Bowie Off-Broadway

Gijsbert Hanekroot / Getty Images

The rock legend partners with the hottest director in town.

If Ivo van Hove’s name doesn’t yet ring a bell among New York theatergoers, it will seem omnipresent less than a year from now. The Belgian director, known for his raw, often minimalist approach to both modern and ancient warhorses, will direct two Arthur Miller classics on Broadway. His shoeless (and mostly propless) take on A View from the Bridge comes to the Lyceum Theatre in November after an Olivier-sweeping run at London’s Young Vic. Then, in the spring, van Hove is bringing The Crucible to the Walter Kerr Theatre, with music by Philip Glass.

In between, van Hove is venturing off-Broadway with what is perhaps the most anticipated new musical of the season: Lazarus, cowritten by David Bowie and Once scribe Enda Walsh, at New York Theatre Workshop. Though inspired by the 1963 novel The Man Who Fell to Earth and its 1976 film version (which starred Bowie, above, as humanish alien Thomas Newton), Lazarus, van Hove is quick to say, is not a straightforward adaptation. It picks up four decades after the film’s story ended, following Newton and a cast of new characters. “David Bowie told me specifically he did not want a jukebox musical,” van Hove says. “He wanted his songs to mean something within the context of the drama.” It was van Hove’s idea to cast Dexter’s Michael C. Hall as Newton. “I think Michael will be able to deliver the right mixture of someone who is a human being, someone with feelings,” van Hove says, “while giving it a little twist of someone who is a bit not part of our society.”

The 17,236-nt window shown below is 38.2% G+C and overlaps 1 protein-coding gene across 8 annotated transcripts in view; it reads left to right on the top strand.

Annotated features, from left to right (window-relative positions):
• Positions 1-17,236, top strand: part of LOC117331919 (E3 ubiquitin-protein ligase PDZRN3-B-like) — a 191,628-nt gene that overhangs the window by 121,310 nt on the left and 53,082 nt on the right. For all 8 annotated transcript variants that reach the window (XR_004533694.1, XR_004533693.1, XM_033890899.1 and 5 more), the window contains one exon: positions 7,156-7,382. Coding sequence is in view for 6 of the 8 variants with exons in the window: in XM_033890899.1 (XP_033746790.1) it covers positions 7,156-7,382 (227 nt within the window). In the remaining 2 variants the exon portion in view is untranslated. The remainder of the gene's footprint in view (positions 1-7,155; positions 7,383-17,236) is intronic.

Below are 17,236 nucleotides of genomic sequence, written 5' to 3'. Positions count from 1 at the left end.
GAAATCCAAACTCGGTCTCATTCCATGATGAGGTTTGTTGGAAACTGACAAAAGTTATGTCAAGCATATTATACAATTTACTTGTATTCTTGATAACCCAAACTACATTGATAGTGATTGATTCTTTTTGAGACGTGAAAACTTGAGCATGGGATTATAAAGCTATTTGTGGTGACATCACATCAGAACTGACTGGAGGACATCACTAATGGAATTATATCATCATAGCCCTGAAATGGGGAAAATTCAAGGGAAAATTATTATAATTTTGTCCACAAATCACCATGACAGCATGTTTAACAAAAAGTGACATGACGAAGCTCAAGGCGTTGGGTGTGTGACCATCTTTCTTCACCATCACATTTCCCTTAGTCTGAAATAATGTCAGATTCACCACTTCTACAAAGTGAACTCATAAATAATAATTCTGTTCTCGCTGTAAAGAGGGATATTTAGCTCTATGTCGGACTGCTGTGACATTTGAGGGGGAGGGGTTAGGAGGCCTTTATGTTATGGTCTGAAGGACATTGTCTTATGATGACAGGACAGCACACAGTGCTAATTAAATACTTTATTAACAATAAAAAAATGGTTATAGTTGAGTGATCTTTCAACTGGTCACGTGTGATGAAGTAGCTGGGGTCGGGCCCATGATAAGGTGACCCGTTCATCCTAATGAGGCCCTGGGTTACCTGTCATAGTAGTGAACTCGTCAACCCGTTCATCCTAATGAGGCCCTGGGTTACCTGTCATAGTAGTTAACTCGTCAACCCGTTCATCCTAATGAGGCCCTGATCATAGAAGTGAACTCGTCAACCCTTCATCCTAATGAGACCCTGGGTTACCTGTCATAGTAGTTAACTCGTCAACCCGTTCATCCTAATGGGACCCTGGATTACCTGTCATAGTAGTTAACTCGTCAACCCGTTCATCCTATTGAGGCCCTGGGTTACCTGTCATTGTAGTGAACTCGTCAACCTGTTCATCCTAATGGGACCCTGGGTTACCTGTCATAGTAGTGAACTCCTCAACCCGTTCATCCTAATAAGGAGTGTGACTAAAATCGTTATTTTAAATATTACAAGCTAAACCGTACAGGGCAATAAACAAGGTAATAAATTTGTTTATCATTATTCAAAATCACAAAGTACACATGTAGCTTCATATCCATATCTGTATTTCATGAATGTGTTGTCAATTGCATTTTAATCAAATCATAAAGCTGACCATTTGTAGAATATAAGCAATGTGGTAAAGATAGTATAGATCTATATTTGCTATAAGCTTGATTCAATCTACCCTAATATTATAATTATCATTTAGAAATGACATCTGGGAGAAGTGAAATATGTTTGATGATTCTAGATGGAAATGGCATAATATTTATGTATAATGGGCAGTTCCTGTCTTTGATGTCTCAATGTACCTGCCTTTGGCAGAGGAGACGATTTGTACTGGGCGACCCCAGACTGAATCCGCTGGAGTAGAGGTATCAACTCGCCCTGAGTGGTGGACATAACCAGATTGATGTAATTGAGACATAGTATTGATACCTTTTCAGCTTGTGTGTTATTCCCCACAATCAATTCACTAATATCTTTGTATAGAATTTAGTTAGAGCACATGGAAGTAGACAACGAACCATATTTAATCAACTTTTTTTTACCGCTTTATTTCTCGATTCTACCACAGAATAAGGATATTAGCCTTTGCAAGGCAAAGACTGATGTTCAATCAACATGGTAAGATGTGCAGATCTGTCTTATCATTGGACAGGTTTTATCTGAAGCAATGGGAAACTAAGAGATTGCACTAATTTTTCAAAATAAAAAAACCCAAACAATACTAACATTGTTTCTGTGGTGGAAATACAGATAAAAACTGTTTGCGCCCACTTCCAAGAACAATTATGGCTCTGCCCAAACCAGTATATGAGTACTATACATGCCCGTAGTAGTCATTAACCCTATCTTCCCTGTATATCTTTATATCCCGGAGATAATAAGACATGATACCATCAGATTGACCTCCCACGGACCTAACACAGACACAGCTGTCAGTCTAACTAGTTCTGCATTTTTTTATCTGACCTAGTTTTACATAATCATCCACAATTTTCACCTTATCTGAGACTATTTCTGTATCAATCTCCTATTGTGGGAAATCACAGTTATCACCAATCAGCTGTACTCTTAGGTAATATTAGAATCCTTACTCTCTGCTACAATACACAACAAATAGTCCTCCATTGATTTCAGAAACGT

Expect a show that, like all van Hove’s productions, uses avant-garde techniques (he won’t disclose much, other than to say video projections will be involved) to get to the emotional core of the story. “I was immediately touched by the fact that this is a very dark but also moving piece,” van Hove says. “It’s not a feel-good musical—it’s a serious piece of art, talking about the real things in life in a deeper way.” November 18–December 27; New York Theatre Workshop; 79 E. 4th St.; 212-460-5475;